17/01/2014 - 14:29

Asset sales gather steam

17/01/2014 - 14:29


Save articles for future reference.

The sale of state assets will always be unpopular with some sections of the community.

Asset sales gather steam
FINE LINE: While Mr Barnett has stated clearly that assets such as Western Power or the Water Corporation are not for sale, he has said that “assets within organisations” could be sold.

The sale of state assets will always be unpopular with some sections of the community.

Colin Barnett is clearly serious about the need for the privatisation of some government activities, given the formation of a high-powered task force to recommend sales options.

One of Mr Barnett’s most trusted advisers – director general of the Department of Premier and Cabinet, Peter Conran – and under-treasurer Tim Marney head up the task force, which is to report on the options available to the government in the lead up to the state budget in May. 

It’s a significant challenge, given the sensitivities associated with the sale of public assets, the mixed experience of previous sales, the pressure from the ratings agencies to strengthen the state’s balance sheet, and the fact that the opposition and unions will almost certainly oppose any sell-offs.

Treasurer Troy Buswell may not have been in politics during the last major asset sales in the mid 1990s, but Mr Barnett was; so he is well aware of the pitfalls associated with such moves.

Among the government enterprises to go to market during Richard Court’s premiership were Bankwest, AlintaGas, the Dampier to Bunbury gas pipeline, and Westrail freight. They certainly raised a lot of money to help the cash-strapped government, but the businesses quickly hit turbulent times.

Bankwest had performed solidly in government hands until the mid 1980s, when the combined impact of the deregulation of the banking market and meddling by the Burke government weakened its position. It was sold to British interests but eventually became a subsidiary of the Commonwealth Bank.

AlintaGas initially performed well in private hands, but an ambitious attempt by some directors to buy the enterprise backfired. It wasn’t a happy ending.

The sale of the gas pipeline was a spectacular success. But it was rumoured the American owners paid too much and failed to invest to increase the pipe’s capacity in line with growing demand.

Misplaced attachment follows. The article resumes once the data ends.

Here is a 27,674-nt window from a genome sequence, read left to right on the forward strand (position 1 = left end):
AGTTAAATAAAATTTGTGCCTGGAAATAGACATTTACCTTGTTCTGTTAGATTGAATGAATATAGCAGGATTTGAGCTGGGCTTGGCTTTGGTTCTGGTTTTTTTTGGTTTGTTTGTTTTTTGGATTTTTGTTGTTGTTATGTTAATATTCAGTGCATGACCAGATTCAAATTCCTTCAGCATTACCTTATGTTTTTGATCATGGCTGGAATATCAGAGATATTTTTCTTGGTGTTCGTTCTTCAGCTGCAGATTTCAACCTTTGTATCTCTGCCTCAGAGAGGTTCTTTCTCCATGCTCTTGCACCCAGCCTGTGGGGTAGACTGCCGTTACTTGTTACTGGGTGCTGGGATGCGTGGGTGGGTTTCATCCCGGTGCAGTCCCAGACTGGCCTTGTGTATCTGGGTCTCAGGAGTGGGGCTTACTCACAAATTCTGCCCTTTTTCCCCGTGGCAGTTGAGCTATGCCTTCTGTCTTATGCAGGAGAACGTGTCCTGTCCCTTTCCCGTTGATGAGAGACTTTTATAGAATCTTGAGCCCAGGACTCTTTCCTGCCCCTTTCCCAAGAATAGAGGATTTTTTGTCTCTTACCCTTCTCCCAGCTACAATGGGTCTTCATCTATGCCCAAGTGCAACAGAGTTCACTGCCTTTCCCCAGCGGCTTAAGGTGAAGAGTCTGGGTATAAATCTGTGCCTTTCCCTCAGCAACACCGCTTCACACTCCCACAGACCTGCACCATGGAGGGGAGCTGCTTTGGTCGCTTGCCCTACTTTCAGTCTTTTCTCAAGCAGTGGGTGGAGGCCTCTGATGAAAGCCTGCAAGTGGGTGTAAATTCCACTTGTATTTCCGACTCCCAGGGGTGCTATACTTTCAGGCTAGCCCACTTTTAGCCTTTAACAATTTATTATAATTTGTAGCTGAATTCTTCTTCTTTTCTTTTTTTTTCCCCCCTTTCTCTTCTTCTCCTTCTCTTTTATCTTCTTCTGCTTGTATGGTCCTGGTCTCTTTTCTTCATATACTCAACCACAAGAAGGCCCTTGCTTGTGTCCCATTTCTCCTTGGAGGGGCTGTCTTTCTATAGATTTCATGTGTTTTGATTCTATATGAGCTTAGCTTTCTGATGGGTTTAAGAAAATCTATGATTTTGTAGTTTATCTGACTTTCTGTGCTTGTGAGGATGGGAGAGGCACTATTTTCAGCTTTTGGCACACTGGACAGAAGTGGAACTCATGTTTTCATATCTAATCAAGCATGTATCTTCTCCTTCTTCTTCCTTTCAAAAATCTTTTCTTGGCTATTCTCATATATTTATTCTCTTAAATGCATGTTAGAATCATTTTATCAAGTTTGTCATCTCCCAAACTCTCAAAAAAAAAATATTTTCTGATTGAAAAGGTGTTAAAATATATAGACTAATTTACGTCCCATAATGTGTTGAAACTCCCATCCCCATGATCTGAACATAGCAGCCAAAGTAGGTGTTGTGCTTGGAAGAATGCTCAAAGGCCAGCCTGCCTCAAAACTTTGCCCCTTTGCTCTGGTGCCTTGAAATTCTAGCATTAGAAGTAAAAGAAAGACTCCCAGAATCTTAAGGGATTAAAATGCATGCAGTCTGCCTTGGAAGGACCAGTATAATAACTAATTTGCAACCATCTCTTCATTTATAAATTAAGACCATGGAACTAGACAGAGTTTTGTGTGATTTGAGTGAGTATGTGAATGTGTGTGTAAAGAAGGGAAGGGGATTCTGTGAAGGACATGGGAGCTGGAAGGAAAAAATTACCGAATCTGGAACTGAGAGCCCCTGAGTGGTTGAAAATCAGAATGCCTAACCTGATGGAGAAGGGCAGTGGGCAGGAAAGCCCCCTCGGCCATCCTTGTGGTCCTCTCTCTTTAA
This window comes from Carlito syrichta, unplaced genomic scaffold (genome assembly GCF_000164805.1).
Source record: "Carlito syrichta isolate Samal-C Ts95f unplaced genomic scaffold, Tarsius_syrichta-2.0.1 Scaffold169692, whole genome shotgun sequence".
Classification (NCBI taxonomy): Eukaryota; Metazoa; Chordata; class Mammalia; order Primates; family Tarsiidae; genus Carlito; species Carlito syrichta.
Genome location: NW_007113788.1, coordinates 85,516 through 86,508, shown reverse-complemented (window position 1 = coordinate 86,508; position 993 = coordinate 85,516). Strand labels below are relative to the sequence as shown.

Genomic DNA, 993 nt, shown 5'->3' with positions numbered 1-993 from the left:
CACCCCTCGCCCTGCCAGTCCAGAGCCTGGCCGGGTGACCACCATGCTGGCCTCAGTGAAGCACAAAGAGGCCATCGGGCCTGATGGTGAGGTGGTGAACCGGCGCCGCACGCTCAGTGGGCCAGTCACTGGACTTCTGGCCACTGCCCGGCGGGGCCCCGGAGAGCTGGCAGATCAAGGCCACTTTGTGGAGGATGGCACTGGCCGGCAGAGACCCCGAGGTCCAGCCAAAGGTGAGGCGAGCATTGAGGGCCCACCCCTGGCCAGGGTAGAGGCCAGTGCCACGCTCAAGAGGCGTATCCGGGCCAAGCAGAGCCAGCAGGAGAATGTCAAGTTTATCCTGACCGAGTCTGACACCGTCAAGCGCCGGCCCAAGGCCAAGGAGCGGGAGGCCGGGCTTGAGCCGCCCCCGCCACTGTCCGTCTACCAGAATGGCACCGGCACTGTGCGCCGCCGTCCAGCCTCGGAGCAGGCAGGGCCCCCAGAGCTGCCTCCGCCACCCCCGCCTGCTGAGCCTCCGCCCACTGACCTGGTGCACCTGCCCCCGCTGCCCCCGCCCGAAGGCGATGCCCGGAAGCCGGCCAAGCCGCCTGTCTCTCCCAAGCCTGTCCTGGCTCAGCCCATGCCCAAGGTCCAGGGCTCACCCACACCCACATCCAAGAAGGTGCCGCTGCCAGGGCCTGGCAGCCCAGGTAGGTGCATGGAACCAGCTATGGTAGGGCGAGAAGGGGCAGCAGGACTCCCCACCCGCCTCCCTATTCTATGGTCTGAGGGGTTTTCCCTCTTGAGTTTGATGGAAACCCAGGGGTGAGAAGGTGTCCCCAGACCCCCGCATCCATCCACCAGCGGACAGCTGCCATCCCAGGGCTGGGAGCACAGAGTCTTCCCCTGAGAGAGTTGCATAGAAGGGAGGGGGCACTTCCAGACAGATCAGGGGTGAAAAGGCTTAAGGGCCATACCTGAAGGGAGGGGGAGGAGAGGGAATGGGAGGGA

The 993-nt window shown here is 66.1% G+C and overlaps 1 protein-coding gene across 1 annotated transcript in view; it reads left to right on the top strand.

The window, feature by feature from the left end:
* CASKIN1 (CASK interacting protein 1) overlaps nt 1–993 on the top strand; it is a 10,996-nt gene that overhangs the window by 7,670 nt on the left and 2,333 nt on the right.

And the future of several country rail services, especially the carting of grain, has been under a cloud because of debate over who is responsible for maintaining the rail – the government or the private owners?

Mr Buswell kicked the privatisation debate along when he released the budget’s mid-year review on December 18. Announcing the prospect of a marginally improved surplus, he singled out the Kaleeya Hospital in East Fremantle, the Utah Point berth at Port Hedland, and the Kwinana bulk terminal as sales candidates.

The government is getting plenty of encouragement from the Chamber of Commerce and Industry WA. In its submission to the Economic Regulation Authority last September, the chamber said: “The ERA should review options for asset privatisation to free up the state’s balance sheet and provide funds for other purposes.

“Historically, infrastructure has always been viewed as a public good, provided by the government for the benefit of the broader community.

“However infrastructure assets do not necessarily operate efficiently in the hands of government. Private sector operators, with a profit maximisation objective, are better placed to operate infrastructure that requires efficiency.”

While Mr Barnett has stated clearly that assets such as Western Power or the Water Corporation are not for sale, he added a rider, saying that “assets within organisations” could be sold.

“We might sell a power line dedicated to an individual mine – it does not need to be publicly owned – but we would not sell Western Power,” he told parliament. “There may be facilities at a port … we might even look at a power station, who knows?”

So there appears to be plenty of scope.

What wouldn’t be pleasing the government, however, are the problems associated with the Corrective Services portfolio, in particular the high-profile escape earlier this month at Geraldton Airport of two prisoners who were being guarded by officers from the British firm Serco, which provides custodial services for the department.

The government will be quick to stress that contracting out services previously done by the public sector is not privatisation. The opposition and the unions beg to differ.

Serco is a massive service provider with a growing presence in Western Australia. It operates the Acacia prison at Wooroloo, and is expected to employ close to 1,000 people providing services when the Fiona Stanley Hospital opens at Murdoch later this year.

Asset sales become more attractive for a government with money problems, which is why Mr Barnett and Mr Buswell are so interested – a marked change from the turbo-charged economy days when Labor’s Eric Ripper was treasurer and $1 billion budget surpluses were common.

The challenge is to come up with a sales program that can’t be labelled a fire sale or ‘selling the family cutlery’.

It’s a fine political line.  


Subscription Options